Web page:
The fact is that life is full of trade-offs. It’s not possible to “have it all.” It never was. And never will be. For women or for men.
MUST SOCIETY CHANGE?
Slaughter calls for changing the workplace culture to eliminate “the need to travel constantly to succeed, the conflicts between school schedules and work schedules, the insistence that work be done in the office.” While I join her in wishing for that evolution, I don’t see how it’s possible.
All things being equal, those willing to put 90 hours a week into their careers are going to get ahead of those willing to put in 60, much less 40. While there is any number of studies showing that working too many hours is actually counterproductive from an efficiency standpoint, there nonetheless is a rare breed of cat who can keep up a frenetic work schedule for years on end. And those workaholics are simply more valuable to the company, agency, or organization than those who clock out at 5. That means that those of us who choose to prioritize our children are going to get out-hustled by those without children, or those willing to let their children spend longer hours with a partner or childcare provider.
Slaughter writes, “Ultimately, it is society that must change, coming to value choices to put family ahead of work just as much as those to put work ahead of family.” Again, I fully agree in principle. In practice, however, it’s easier said than done. Could Slaughter have done her job at State in 40 hours a week? In 60? It’s hard to see how. Aside from the pressures put on her by bosses who worked absurd hours, there’s just not enough time for all the reading and writing, the constant travel, and the real work that gets done at after-hours dinners and cocktail parties.
Indeed, she admits as much, though she points to institutions — such as the British Foreign and Commonwealth Office — that are embracing modern technologies and allowing their employees to do more of their work outside the office.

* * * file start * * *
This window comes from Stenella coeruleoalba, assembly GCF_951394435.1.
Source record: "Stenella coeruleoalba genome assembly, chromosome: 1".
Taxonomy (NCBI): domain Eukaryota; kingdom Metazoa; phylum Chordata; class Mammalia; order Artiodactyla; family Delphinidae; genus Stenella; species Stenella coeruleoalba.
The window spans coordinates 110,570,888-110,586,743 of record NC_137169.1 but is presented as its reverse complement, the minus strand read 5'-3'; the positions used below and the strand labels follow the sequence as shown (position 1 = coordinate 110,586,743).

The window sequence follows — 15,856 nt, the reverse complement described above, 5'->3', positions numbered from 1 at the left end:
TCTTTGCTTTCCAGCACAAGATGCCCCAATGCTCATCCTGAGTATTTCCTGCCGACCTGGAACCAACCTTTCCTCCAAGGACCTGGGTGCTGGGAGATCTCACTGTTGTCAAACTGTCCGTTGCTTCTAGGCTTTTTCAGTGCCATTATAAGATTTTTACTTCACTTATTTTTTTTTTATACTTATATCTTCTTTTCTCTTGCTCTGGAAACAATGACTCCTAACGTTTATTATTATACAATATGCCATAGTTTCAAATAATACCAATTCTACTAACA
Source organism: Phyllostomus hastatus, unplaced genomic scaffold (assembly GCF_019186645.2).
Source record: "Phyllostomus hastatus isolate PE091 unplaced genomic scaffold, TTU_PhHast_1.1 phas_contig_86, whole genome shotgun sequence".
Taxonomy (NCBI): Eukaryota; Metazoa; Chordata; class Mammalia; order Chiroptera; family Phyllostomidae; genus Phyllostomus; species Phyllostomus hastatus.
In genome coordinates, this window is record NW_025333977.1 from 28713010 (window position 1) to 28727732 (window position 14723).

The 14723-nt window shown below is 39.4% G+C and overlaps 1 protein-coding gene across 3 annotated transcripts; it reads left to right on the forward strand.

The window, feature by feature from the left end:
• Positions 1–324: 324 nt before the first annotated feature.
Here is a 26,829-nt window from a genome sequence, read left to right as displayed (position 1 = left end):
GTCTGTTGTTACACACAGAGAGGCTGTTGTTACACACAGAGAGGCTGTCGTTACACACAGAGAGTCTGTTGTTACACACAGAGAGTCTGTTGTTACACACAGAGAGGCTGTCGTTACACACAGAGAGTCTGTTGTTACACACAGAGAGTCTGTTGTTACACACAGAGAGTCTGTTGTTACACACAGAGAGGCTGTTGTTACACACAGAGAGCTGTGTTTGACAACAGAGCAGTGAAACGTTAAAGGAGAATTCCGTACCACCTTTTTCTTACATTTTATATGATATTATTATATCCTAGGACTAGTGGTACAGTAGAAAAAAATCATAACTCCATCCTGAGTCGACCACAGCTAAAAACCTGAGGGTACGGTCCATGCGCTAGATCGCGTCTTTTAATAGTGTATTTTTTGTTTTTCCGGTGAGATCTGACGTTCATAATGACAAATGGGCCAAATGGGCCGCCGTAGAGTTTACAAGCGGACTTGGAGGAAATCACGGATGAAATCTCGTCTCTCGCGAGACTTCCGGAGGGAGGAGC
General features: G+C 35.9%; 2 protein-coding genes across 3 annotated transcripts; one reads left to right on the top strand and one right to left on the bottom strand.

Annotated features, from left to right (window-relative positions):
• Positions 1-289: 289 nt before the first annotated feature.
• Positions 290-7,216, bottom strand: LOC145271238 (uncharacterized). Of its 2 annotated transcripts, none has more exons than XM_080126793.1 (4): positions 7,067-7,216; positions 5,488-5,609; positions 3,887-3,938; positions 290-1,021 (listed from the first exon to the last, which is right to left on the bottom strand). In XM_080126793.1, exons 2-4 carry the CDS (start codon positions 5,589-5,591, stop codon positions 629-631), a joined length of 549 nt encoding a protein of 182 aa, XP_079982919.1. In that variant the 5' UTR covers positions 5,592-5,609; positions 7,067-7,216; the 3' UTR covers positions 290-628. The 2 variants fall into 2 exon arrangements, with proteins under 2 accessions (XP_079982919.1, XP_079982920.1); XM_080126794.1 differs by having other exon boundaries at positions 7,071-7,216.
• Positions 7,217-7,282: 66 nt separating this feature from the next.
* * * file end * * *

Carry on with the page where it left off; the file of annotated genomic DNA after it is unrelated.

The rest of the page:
NOT A ‘WOMEN’S PROBLEM’, BUT OUR PROBLEM
But the most intriguing part of Slaughter’s article is the conclusion, in which she argues that, even more than changing workplace culture, we must rethink our attitudes about the career arc. Given longer lifespans and the tendency to postpone marriage and childbirth, it no longer makes sense for women to get on the work treadmill and keep going. Rather, she writes, they should achieve plateaus, take breaks for children, and then continue their ascents.
But why wouldn’t it make sense for men to do the same thing? Obviously, we haven’t repealed biology; until we do, women are going to continue to do one hundred percent of the childbearing. And to the extent that nursing is advantageous over formula feeding, women will continue to have a unique role in that department, too. Still, there’s no reason men can’t take breaks in their careers — even just dialing it back a few notches and working from home — while their wives get back into career mode.
Amusingly, many of the examples Slaughter gives of family-friendly workplace innovations were introduced by men, like Deputy Secretary of State James Steinberg and New Jersey Governor Chris Christie. These men are facing essentially the same sorts of choices that Slaughter continues to insist are unique to women.
I’m less optimistic than Slaughter that we’ll ever create a culture that values family time as much as work time — much less one where those who run our government and businesses will do so. But we’ll come much closer if we stop looking at this as a “women’s problem” and instead see it as a societal problem.